#therealmykonos: Easter in the Aegean

Christos Anesti, to all. For those not familiar with that expression, it translates to 'Christ has risen', which all Greeks along the cascade of faith (from academic atheists to devout Greek Orthodox Christian grandmothers) say from midnight on Holy Saturday and onward for forty days. It is one week since I had the pleasure of spending Easter Sunday feasting in Mykonos. A massive thank you to Vicky Kousathana, my dear friend, who hosted me at the fabulous boutique establishment Terra Maria Hotel. My lovely room was conveniently situated over her uncle's bakery. Nothing like waking up in the morning with the beautiful fragrant smell of masticha.

My top-secret food project brought me to the island, and I will be sharing in the coming months some of the recipes and knowledge on my quest to discover a bit of old Mykonos on a plate. I have coined the hashtag #therealmykonos to underscore that there is much more to the island than sushi in the summer, and Moet champagne along the shores of Super Paradise Beach. Not to dispute the sheer fun associated with summer on the island, but there are layers of tradition which Mykonians value, and perhaps that is no more evident than around Easter. Hence, my visit.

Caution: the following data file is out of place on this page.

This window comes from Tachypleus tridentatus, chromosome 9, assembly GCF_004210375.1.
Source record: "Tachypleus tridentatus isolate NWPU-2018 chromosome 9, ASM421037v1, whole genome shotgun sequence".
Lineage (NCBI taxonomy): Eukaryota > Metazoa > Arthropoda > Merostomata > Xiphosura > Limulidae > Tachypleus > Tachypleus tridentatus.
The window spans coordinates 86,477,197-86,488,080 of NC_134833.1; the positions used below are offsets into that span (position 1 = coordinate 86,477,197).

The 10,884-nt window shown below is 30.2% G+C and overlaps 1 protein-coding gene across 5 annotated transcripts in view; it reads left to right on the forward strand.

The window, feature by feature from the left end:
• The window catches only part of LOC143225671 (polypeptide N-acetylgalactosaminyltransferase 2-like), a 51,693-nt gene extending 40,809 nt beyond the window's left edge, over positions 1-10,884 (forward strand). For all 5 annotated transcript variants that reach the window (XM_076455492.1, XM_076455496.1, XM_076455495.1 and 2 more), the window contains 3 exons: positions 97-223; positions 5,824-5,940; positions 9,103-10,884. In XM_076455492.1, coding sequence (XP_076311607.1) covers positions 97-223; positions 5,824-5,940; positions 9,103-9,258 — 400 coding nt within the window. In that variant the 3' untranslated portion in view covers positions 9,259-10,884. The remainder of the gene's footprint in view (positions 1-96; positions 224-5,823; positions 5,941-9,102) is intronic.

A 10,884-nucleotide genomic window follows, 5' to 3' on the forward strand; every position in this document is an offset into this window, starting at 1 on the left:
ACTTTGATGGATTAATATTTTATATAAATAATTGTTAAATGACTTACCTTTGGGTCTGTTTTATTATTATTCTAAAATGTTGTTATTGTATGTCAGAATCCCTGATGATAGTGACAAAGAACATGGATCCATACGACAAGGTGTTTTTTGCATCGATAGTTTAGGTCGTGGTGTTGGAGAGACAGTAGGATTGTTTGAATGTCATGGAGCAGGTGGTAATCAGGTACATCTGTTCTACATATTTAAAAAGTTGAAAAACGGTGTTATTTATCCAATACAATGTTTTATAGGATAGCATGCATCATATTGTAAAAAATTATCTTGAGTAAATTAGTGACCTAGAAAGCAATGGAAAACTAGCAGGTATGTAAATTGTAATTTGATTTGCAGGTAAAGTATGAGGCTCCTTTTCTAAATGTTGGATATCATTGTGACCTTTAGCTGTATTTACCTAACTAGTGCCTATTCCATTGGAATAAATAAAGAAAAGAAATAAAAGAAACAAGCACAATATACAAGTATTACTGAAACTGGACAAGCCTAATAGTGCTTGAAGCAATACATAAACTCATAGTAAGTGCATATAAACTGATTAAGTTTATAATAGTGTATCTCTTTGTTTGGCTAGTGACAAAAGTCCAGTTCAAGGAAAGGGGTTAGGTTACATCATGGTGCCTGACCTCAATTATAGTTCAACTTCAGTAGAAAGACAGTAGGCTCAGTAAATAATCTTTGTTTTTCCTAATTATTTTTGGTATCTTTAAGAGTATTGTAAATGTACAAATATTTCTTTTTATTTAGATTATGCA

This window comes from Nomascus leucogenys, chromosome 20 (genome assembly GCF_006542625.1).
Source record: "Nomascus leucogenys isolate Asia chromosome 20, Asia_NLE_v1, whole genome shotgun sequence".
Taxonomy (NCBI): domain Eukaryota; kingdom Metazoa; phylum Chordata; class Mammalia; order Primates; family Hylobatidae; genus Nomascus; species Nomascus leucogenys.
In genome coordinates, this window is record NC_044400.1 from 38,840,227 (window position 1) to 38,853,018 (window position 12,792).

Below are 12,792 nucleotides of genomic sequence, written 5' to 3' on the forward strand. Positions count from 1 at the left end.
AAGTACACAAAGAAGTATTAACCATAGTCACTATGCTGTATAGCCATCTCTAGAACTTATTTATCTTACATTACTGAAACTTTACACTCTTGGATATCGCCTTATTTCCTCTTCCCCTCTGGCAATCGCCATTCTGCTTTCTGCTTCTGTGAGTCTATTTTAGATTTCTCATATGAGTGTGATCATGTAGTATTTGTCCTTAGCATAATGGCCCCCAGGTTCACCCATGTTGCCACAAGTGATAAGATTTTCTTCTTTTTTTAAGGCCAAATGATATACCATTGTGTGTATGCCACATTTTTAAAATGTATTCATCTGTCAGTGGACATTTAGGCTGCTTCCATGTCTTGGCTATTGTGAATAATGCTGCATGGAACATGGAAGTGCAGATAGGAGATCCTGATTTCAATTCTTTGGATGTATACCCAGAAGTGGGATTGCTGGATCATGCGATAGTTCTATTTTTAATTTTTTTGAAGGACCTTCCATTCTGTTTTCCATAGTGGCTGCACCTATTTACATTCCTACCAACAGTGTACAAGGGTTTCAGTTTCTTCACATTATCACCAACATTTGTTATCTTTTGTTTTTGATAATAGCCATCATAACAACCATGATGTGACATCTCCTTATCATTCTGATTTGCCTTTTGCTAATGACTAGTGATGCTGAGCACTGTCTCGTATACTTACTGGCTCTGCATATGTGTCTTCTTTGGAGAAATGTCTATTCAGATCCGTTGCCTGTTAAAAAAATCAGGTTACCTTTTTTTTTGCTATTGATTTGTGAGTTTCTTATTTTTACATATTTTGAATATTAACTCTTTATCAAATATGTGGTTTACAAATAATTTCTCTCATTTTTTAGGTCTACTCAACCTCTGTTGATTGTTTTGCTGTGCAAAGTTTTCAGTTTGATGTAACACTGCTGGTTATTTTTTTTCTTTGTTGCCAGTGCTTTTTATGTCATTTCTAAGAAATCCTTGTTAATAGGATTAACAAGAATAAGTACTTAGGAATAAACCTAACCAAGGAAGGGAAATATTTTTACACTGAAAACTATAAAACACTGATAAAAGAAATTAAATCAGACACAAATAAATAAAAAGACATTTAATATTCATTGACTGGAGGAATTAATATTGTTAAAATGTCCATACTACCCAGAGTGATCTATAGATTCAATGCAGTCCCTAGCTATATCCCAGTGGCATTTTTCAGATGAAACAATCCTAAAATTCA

Preparing glorious kouloures (the Easter bread-coils, a specialty in Mykonos) by Yannis Vamvakouris in his bakery during Holy Week 

My friend Thanassis' mom prepared a legendary feast on Sunday along with her husband and children. This was the centerpiece at the table.

The patriarch. Mr. Panagiotis Kousathanas. The man is a legend when it comes to meat. Responsible for the lamb, kokoretsi, giaxni, and kodosouvli.

The group of friends.

Afternoon in Gialos.


Until next time, my friends.

No comments: